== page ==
September 19 starts Rail Safety Week and the Michigan Office of Highway Safety Planning wants to ensure all residents stay safe around railroad tracks.
A 400,000 pound, or 200 ton train traveling about 55 miles an hour will take about a mile to come to a full stop and cannot stop quickly enough to avoid a collision. In the United States, a person or vehicle is hit by a train every three hours. However, since 1972, the number of train collisions has gone down 83 percent from 12,000 to about 2,100 in 2021.
Other tips to remember: A train can extend three feet or more beyond the steel rail, putting the safety zone for pedestrians well beyond the three foot mark. If there are rails on the railroad ties, always assume the track is in use, even if there are weeds or the track looks unused. Freight trains don’t travel at fixed times, and schedules for passenger trains often change. Always expect a train at each highway-rail intersection at any time. Remember to cross train tracks only at designated pedestrian or roadway crossings, and obey all warning signs and signals posted there. Trains have the right of way 100 percent of the time over emergency vehicles, cars, the police and pedestrians. And stay alert around railroad tracks. Refrain from texting, headphones or other distractions that would prevent you from hearing an approaching train.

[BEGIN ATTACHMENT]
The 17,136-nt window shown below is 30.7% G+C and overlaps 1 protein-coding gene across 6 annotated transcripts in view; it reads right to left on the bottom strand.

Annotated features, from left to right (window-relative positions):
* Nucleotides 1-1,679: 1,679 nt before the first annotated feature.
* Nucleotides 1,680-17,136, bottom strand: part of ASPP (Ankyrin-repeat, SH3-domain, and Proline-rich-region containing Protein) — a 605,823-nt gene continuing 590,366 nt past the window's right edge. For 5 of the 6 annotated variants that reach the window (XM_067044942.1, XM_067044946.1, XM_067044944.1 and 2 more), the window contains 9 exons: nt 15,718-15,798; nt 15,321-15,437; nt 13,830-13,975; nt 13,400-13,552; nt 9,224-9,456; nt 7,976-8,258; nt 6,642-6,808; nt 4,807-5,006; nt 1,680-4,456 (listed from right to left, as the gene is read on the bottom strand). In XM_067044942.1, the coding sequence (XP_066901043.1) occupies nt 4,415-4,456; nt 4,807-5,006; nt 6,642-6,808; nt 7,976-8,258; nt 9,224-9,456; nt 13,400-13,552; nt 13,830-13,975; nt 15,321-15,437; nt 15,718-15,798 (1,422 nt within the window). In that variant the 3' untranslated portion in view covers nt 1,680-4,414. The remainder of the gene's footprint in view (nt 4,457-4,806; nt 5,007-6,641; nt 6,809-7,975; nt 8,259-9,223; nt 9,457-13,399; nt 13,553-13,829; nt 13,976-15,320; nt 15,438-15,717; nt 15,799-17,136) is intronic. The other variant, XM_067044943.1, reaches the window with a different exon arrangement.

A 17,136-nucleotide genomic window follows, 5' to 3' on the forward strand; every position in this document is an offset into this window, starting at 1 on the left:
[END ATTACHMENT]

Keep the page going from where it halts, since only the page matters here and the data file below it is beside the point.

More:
For more information about railway safety, visit Operation Lifesaver at oli.org.